Movies made from books spoil the fun…but they do it right at times

28 September 2014 | By Gargee Gupta

Last evening, at PettiCourtyard, we talked movies…made from books. Staunch booklovers reject the idea of making movies from books. But at our book club, we had contrasting views about it as we discussed movies like Hazaar Chaurasi ki Maa, The Devil Wears Prada, The Guide, Jane Eyre, Pride and Prejudice etc.


movies-books disco

PettiCourtyard members during the meeting

I am sure many of us must have pondered on this issue sometime or the other especially while stepping out of the multiplexes, munching popcorns, framing our expert opinions on the screenplay, story line, star cast, direction, etc as compared to the book that the movies are based on.


At the club, each one of us had different views. True to the spirit of the club, the topic awoke our lingering thought process and channelized it. Few members were staunchly against this trend. They believed it destroys the beauty of intricately woven words which bring mystical landscape of emotions and characters alive. A mind working and trying to reconstruct every detail minutely while flipping through the literary marvel, becomes dormant when watching the ready-made scenes served on a glamorized platter.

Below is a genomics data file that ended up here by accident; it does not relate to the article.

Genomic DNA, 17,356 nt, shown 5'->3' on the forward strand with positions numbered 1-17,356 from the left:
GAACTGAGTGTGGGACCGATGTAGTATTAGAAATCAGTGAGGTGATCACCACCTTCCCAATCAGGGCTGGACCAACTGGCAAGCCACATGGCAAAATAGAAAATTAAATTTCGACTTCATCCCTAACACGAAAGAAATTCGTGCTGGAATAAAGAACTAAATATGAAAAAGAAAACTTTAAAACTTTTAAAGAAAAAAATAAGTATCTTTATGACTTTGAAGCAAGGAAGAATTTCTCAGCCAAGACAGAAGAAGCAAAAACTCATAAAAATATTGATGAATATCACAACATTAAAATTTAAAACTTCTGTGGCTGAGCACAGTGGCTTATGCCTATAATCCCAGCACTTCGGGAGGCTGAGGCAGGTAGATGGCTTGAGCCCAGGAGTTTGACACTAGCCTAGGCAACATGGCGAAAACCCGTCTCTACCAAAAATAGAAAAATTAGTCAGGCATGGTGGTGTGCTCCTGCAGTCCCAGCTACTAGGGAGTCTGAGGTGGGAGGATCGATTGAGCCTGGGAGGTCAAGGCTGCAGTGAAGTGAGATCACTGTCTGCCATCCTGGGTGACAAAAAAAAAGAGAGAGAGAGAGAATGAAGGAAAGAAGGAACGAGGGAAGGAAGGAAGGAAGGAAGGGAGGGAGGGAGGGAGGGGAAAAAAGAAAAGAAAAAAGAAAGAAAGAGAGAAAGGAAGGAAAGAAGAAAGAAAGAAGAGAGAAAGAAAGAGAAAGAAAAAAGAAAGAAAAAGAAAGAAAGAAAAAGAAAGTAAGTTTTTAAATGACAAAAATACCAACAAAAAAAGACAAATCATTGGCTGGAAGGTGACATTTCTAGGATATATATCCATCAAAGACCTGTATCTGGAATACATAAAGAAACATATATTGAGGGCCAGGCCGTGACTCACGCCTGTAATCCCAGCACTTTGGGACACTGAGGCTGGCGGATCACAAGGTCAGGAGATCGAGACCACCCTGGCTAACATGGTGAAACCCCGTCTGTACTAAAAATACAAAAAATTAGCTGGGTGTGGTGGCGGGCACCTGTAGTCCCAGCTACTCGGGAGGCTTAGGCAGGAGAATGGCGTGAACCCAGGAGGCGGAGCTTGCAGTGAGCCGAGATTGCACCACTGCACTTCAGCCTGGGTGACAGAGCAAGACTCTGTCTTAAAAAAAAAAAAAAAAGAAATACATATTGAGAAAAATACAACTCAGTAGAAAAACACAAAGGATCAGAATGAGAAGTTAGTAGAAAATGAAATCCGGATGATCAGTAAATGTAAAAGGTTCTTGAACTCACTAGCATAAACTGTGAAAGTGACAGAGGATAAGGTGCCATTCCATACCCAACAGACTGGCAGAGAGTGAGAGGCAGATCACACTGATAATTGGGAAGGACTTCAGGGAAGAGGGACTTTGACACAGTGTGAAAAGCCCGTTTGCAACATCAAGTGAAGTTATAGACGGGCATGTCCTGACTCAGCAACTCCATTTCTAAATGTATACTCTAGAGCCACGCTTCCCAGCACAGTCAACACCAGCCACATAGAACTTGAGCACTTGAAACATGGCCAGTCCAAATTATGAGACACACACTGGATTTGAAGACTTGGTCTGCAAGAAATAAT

While according to another view, it was pretty much fine to make movies from novels, epics, biographies etc if it did justice in bringing out the plot with equally balanced blend of emotion and motion.


By and large, a sizeable segment of society is not a serious booklover or an avid reader nor is starving for some good literary fodder, hence making a film popularizes the book, increases its market value and above all unveils the author who till now was living in anonymity, probably. Many great works come and go unnoticed but making of a film on such dust laden literature rewards them. Authors, who are only known to some particular section of society, after the film is made, become household names.


The discussion eventually left the members with some food for thought: what we look for in a movie made from a book, how well it’s scripted, how appealing are the dialogues, does it successfully present the idea in the book.
While some prefer to spend quality time in cosy corners of libraries feeling the smell of each paper as they move with the story through the author’s mind, others entertain their tired minds retiring into the pushback seats of AC halls at the movies.



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